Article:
Background Neuropeptide S (NPS) is an endogenous neuropeptide controlling anxiolysis, wakefulness, and analgesia. NPS containing neurons exist near to the locus coeruleus (LC) involved in the descending anti-nociceptive system. NPS interacts with central noradrenergic neurons; thus brain noradrenergic signaling may be involved in NPS-induced analgesia. We tested NPS analgesia in noradrenergic neuron-lesioned rats using a selective LC noradrenergic neurotoxin, N-(2-chloroethyl)-N-ethyl-2-bromobenzylamine (DSP-4). Methods A total 66 male Sprague–Dawley rats weighing 350–450 g were used. Analgesic effects of NPS were evaluated using hot-plate and tail-flick test with or without DSP-4. The animal allocated into 3 groups; hot-plate with NPS alone intracerebroventricular (icv) (0.0, 1.0, 3.3, and 10.0 nmol), tail-flick NPS alone icv (0.0 and 10.0 nmol), and hot-plate with NPS and DSP-4 (0 or 50 mg/kg ip). In hot-plate with NPS and DSP-4 group, noradrenaline content in the cerebral cortex, pons, hypothalamus, were measured. Results NPS 10 nmol icv prolonged hot plate (%MPE) but not tail flick latency at 30 and 40 min after administration. DSP-4 50 mg/kg decreased noradrenaline content in the all 3 regions. The NA depletion inhibited NPS analgesic effect in the hot plate test but not tail flick test. There was a significant correlation between hot plate latency (percentage of maximum possible effect: %MPE) with NPS 10 nmol and NA content in the cerebral cortex (p = 0.017, r 2 = 0.346) which noradrenergic innervation arisen mainly from the LC. No other regions had the correlation. Conclusions NPS analgesia interacts with LC noradrenergic neuronal activity.

Central noradrenergic activity affects analgesic effect of Neuropeptide S

Calo, Girolamo;Guerrini, Remo
Penultimo
;
2018

Abstract

Background Neuropeptide S (NPS) is an endogenous neuropeptide controlling anxiolysis, wakefulness, and analgesia. NPS containing neurons exist near to the locus coeruleus (LC) involved in the descending anti-nociceptive system. NPS interacts with central noradrenergic neurons; thus brain noradrenergic signaling may be involved in NPS-induced analgesia. We tested NPS analgesia in noradrenergic neuron-lesioned rats using a selective LC noradrenergic neurotoxin, N-(2-chloroethyl)-N-ethyl-2-bromobenzylamine (DSP-4). Methods A total 66 male Sprague–Dawley rats weighing 350–450 g were used. Analgesic effects of NPS were evaluated using hot-plate and tail-flick test with or without DSP-4. The animal allocated into 3 groups; hot-plate with NPS alone intracerebroventricular (icv) (0.0, 1.0, 3.3, and 10.0 nmol), tail-flick NPS alone icv (0.0 and 10.0 nmol), and hot-plate with NPS and DSP-4 (0 or 50 mg/kg ip). In hot-plate with NPS and DSP-4 group, noradrenaline content in the cerebral cortex, pons, hypothalamus, were measured. Results NPS 10 nmol icv prolonged hot plate (%MPE) but not tail flick latency at 30 and 40 min after administration. DSP-4 50 mg/kg decreased noradrenaline content in the all 3 regions. The NA depletion inhibited NPS analgesic effect in the hot plate test but not tail flick test. There was a significant correlation between hot plate latency (percentage of maximum possible effect: %MPE) with NPS 10 nmol and NA content in the cerebral cortex (p = 0.017, r 2 = 0.346) which noradrenergic innervation arisen mainly from the LC. No other regions had the correlation. Conclusions NPS analgesia interacts with LC noradrenergic neuronal activity.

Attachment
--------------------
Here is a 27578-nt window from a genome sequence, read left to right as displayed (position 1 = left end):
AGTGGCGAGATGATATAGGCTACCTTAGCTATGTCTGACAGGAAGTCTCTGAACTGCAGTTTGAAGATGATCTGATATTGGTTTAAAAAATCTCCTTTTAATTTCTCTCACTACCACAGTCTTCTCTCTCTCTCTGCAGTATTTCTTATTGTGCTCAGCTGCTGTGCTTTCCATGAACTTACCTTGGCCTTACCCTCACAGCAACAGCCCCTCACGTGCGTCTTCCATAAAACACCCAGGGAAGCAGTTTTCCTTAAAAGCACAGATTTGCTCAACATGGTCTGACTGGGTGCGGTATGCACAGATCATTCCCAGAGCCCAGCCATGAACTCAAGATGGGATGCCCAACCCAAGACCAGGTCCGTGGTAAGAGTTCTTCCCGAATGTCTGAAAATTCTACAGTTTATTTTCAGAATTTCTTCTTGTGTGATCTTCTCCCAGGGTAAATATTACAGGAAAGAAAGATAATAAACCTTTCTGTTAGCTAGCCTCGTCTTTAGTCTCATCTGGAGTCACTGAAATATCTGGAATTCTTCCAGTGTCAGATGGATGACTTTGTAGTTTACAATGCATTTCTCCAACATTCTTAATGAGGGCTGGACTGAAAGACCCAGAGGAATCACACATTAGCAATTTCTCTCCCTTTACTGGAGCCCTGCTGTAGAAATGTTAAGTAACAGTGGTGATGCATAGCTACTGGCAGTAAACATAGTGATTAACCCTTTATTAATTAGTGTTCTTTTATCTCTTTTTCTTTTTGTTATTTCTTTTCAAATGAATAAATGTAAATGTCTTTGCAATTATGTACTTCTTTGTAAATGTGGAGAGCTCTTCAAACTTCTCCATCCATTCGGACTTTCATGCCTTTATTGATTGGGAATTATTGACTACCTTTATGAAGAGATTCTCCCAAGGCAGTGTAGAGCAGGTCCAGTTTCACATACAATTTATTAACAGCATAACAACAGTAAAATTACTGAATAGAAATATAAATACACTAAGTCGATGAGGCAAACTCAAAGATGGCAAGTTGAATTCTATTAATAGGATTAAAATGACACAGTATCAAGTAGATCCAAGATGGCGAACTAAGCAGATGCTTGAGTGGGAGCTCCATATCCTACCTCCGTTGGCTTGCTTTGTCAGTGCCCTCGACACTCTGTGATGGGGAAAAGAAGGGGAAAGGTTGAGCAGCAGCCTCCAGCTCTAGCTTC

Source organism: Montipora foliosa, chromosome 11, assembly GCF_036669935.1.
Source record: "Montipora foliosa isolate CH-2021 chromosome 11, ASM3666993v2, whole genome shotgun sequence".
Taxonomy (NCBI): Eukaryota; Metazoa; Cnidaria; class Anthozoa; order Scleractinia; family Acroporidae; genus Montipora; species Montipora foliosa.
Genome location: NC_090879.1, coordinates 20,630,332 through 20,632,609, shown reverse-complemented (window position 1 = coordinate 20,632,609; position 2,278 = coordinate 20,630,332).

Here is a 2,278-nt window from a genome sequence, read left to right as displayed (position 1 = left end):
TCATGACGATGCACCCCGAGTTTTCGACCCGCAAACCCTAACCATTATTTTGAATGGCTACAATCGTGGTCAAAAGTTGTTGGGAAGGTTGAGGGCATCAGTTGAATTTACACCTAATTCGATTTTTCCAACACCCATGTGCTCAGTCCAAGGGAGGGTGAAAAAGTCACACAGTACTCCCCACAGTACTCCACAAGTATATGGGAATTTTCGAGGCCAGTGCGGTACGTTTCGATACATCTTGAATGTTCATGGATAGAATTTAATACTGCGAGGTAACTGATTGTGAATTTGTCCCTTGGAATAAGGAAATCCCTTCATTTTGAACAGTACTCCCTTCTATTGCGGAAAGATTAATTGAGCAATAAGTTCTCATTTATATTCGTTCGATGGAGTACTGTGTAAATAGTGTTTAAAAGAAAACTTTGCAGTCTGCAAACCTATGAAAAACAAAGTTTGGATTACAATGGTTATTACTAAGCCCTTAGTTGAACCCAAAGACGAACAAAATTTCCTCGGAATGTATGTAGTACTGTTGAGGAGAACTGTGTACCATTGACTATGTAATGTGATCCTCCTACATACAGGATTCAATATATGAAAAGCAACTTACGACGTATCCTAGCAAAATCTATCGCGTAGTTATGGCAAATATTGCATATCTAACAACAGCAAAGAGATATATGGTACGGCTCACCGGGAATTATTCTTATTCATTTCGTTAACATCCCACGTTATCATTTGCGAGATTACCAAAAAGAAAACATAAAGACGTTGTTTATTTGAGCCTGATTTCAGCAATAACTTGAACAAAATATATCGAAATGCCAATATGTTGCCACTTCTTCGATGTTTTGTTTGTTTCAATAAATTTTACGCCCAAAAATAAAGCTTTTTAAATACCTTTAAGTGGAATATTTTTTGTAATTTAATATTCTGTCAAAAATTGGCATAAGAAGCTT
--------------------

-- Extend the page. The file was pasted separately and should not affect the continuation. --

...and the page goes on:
Jinushi, Kei; Kushikata, Tetsuya; Kudo, Takashi; Calo, Girolamo; Guerrini, Remo; Hirota, Kazuyoshi
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Utilizza questo identificativo per citare o creare un link a questo documento: http://hdl.handle.net/11392/2398473
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